Cookbooks and cocktail books to ask for or gift this Christmas.
The holidays are about eating and drinking. Carry the theme forward with the gift of a cookbook or drink-themed tome.
It was great year for cookbooks, so here is a narrowed field that would make for terrific holiday gifts for the home cook, whether experienced or new in the kitchen.
Big Food Big Love: Down-Home Southern Cooking Full of Heart from Seattle’s Wandering Goose, $25
Local chef Heather Earnhardt puts the comfort food from her Seattle café down on the page in this lauded new book.
Dinner Made Simple: 35 Everyday Ingredients, 350 Easy Recipes, by the editors of Real Simple, $25
Starting with common ingredients, these dinner recipes will get you through the work week. Many recipes take 20 minutes or less to make.
Cook It in Cast Iron: Kitchen-Tested Recipes for the One Pan That Does It All, by the editors at America’s Test Kitchen, $27
Cast iron can withstand high temperatures, which makes it ideal for searing steaks and other meats. It’s also very durable and can last for generations. This collection illustrates the versatility of cooking with cast iron and covers appetizers; skillet roasts; seared meats and fish; one-dish dinners; sandwiches, burgers and pizzas; eggs and breakfast; biscuits and breads; and desserts. The introduction includes tips for using a cast-iron skillet as well as recommendations for buying one.
Meals for Me: One Core Ingredient — Two Delicious Meals, by Sam Stern, $30
Cooking for one is different, but this collection of 130 recipes makes it easy and enjoyable. Recipes are presented in pairs that use a core ingredient; so instead of leftovers on the second day, you have a brand new recipe to make.
The Hungry Fan’s Game Day Cookbook: 165 Recipes for Eating, Drinking, and Watching Sports, by Daina Falk, $23
Chapters are organized into appetizers; soups, salads and flatbreads; sandwiches and burgers; barbecue and other mains; sides; desserts; drinks, and basics (homemade condiments, dips and sauces).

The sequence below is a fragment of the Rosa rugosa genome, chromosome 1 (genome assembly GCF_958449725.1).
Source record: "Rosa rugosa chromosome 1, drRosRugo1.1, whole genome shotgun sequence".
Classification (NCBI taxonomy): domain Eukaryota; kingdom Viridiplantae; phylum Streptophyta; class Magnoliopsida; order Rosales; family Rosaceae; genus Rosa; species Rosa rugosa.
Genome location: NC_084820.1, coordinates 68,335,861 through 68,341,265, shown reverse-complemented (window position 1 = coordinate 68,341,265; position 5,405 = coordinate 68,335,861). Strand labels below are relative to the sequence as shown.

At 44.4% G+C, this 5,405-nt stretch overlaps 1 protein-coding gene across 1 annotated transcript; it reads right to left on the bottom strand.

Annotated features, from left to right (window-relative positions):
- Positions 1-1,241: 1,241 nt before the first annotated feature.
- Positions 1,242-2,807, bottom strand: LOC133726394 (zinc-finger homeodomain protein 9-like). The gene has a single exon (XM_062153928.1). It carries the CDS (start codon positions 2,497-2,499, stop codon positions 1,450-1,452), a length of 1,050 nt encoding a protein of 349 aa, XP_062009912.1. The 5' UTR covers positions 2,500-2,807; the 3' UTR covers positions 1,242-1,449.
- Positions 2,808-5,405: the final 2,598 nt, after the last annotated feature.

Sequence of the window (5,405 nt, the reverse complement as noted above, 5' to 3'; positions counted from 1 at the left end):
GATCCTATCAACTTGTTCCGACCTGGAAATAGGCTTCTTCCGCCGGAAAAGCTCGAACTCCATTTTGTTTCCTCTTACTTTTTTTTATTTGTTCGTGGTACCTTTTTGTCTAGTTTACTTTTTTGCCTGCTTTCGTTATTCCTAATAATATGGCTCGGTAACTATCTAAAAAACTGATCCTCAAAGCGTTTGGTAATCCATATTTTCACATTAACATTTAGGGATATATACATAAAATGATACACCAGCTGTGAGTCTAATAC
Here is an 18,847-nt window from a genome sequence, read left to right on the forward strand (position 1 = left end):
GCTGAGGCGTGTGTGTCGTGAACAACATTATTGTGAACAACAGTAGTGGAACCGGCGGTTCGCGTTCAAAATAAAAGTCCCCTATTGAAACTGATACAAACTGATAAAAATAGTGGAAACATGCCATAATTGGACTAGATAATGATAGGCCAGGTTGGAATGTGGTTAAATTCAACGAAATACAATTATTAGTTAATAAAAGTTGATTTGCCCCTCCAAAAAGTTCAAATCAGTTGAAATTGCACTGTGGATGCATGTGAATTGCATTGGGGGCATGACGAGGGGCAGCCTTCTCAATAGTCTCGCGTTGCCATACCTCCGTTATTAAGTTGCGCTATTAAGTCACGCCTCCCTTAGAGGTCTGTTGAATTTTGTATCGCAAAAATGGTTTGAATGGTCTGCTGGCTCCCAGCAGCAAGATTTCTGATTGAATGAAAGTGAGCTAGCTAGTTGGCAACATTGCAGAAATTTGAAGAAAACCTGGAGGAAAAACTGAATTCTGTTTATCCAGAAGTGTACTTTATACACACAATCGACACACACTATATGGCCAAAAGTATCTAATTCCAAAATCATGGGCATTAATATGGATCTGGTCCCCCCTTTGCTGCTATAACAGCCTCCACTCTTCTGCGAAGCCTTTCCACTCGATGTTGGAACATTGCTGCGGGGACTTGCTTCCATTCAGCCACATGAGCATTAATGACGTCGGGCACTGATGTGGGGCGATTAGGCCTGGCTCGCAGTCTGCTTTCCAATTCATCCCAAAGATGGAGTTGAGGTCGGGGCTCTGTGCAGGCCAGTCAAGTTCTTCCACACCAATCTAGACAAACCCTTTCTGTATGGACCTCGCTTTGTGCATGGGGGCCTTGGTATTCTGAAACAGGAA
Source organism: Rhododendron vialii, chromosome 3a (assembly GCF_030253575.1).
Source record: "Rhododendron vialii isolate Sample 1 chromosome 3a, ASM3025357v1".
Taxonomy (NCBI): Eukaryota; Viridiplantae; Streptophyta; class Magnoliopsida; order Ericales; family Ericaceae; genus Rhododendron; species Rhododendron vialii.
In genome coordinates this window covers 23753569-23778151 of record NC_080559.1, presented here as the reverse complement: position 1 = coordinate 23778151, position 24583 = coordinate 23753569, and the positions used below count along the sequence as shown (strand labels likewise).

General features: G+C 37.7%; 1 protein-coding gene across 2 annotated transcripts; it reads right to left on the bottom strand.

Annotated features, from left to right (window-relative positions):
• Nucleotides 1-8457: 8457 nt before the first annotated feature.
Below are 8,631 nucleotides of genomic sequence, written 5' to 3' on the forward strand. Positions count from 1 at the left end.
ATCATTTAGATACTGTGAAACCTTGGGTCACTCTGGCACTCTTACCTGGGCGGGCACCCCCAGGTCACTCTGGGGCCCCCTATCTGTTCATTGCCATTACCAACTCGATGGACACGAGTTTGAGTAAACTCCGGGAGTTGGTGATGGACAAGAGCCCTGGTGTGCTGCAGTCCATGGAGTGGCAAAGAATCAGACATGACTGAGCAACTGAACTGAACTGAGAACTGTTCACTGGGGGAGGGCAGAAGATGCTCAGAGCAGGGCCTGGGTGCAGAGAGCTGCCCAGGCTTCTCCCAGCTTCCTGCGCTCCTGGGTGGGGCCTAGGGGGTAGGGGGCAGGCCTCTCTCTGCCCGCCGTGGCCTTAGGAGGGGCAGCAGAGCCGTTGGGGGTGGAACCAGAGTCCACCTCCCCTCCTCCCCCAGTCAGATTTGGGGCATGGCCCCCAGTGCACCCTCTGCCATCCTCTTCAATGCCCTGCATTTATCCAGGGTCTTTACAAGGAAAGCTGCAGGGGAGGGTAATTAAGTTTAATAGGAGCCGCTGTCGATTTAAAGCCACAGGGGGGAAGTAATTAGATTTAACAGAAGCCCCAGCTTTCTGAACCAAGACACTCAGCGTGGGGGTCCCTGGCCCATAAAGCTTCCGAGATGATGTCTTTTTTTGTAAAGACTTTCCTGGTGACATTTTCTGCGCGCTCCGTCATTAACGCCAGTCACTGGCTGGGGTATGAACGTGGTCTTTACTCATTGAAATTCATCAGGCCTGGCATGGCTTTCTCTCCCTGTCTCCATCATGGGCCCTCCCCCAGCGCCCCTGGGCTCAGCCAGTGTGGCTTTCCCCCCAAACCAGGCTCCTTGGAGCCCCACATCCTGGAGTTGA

Thirsting for a good read? Put these five drink-themed books on your wish list, or give them to the imbiber on your list.
The New Cocktail Hour: The Essential Guide to Hand-Crafted Drinks, by Andre Darlington and Tenaya Darlington, $22
This book contains 230 vintage and modern cocktail recipes, along with suggested food pairings; suggestions for putting together a bar, hosting parties and seasonal gardening garnishes.
How to Drink Like a Billionaire: Mastering Wine with Joie de Vivre, Mark Oldman, $29
Oldman is one of the most well-known experts on wine in the country, and he knows how to distill big ideas into informed but pint-size chunks. That’s no different with “Billionaire,” an engaging guide to just about anything you could want to know about wine: how to pair it with food, why your enjoyment of a certain bottle isn’t proportional to its price and even how to properly decapitate your Champagne bottle without hurting anyone.
A Proper Drink: The Untold Story of How a Band of Bartenders Saved the Civilized Drinking World, Robert Simonson, $27
New York Times writer Simonson has compiled an engrossing narrative history about the modern cocktail renaissance that brought back the classics and then riffed on them. It features the influential people behind the revolution as well as cocktail recipes.
My Beer Year, Lucy Burningham, $17
Certified cicerone Burningham taps into the essence of why craft beer has caught on so much. Her first-person narrative starts at the beginning of her journey to become a cicerone (the beer equivalent of a wine sommelier), which means readers are learning about beer and the brewers who make it right alongside her.
Whisky Japan: The Essential Guide to the World’s Most Exotic Whisky, Dominic Roskrow, $35
Despite the explosion of craft cocktails, there’s one type of whiskey that still remains elusive, even mysterious. This immersive, coffee-table-book-size tome transports us to the perfectionist distilleries of Japan, making malted whiskies similar to Scotch. The book also provides information on Japanese-centric bars around the world, including in the U.S.